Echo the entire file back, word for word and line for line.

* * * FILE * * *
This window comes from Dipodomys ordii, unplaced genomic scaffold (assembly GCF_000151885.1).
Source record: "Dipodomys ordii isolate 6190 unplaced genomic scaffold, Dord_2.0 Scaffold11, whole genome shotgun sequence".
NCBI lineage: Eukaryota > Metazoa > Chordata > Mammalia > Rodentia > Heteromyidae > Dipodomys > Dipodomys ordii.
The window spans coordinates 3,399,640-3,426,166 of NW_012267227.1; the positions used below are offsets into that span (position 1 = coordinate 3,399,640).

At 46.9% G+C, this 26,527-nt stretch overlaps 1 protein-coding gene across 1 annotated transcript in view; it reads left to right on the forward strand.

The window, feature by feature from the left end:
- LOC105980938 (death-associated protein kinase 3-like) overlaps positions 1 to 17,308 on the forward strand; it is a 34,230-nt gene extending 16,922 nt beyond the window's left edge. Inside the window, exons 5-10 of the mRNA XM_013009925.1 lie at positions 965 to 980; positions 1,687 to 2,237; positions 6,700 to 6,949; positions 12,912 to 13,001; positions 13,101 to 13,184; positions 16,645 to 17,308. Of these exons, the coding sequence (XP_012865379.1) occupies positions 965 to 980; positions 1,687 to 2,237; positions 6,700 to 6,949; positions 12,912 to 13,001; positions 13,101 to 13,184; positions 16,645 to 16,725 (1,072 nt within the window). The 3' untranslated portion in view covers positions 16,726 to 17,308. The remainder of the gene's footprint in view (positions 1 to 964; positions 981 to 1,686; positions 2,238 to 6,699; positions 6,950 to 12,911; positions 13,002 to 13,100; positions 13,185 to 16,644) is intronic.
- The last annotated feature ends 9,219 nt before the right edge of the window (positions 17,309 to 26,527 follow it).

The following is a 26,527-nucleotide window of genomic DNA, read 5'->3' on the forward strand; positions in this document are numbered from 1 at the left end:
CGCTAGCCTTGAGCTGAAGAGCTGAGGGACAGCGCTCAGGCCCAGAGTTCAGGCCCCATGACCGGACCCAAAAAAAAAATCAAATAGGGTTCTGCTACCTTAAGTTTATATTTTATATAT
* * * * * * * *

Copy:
This window comes from Dipodomys ordii, unplaced genomic scaffold (assembly GCF_000151885.1).
Source record: "Dipodomys ordii isolate 6190 unplaced genomic scaffold, Dord_2.0 Scaffold11, whole genome shotgun sequence".
NCBI lineage: Eukaryota > Metazoa > Chordata > Mammalia > Rodentia > Heteromyidae > Dipodomys > Dipodomys ordii.
The window spans coordinates 3,399,640-3,426,166 of NW_012267227.1; the positions used below are offsets into that span (position 1 = coordinate 3,399,640).

At 46.9% G+C, this 26,527-nt stretch overlaps 1 protein-coding gene across 1 annotated transcript in view; it reads left to right on the forward strand.

The window, feature by feature from the left end:
- LOC105980938 (death-associated protein kinase 3-like) overlaps positions 1 to 17,308 on the forward strand; it is a 34,230-nt gene extending 16,922 nt beyond the window's left edge. Inside the window, exons 5-10 of the mRNA XM_013009925.1 lie at positions 965 to 980; positions 1,687 to 2,237; positions 6,700 to 6,949; positions 12,912 to 13,001; positions 13,101 to 13,184; positions 16,645 to 17,308. Of these exons, the coding sequence (XP_012865379.1) occupies positions 965 to 980; positions 1,687 to 2,237; positions 6,700 to 6,949; positions 12,912 to 13,001; positions 13,101 to 13,184; positions 16,645 to 16,725 (1,072 nt within the window). The 3' untranslated portion in view covers positions 16,726 to 17,308. The remainder of the gene's footprint in view (positions 1 to 964; positions 981 to 1,686; positions 2,238 to 6,699; positions 6,950 to 12,911; positions 13,002 to 13,100; positions 13,185 to 16,644) is intronic.
- The last annotated feature ends 9,219 nt before the right edge of the window (positions 17,309 to 26,527 follow it).

The following is a 26,527-nucleotide window of genomic DNA, read 5'->3' on the forward strand; positions in this document are numbered from 1 at the left end:
CGCTAGCCTTGAGCTGAAGAGCTGAGGGACAGCGCTCAGGCCCAGAGTTCAGGCCCCATGACCGGACCCAAAAAAAAAATCAAATAGGGTTCTGCTACCTTAAGTTTATATTTTATATAT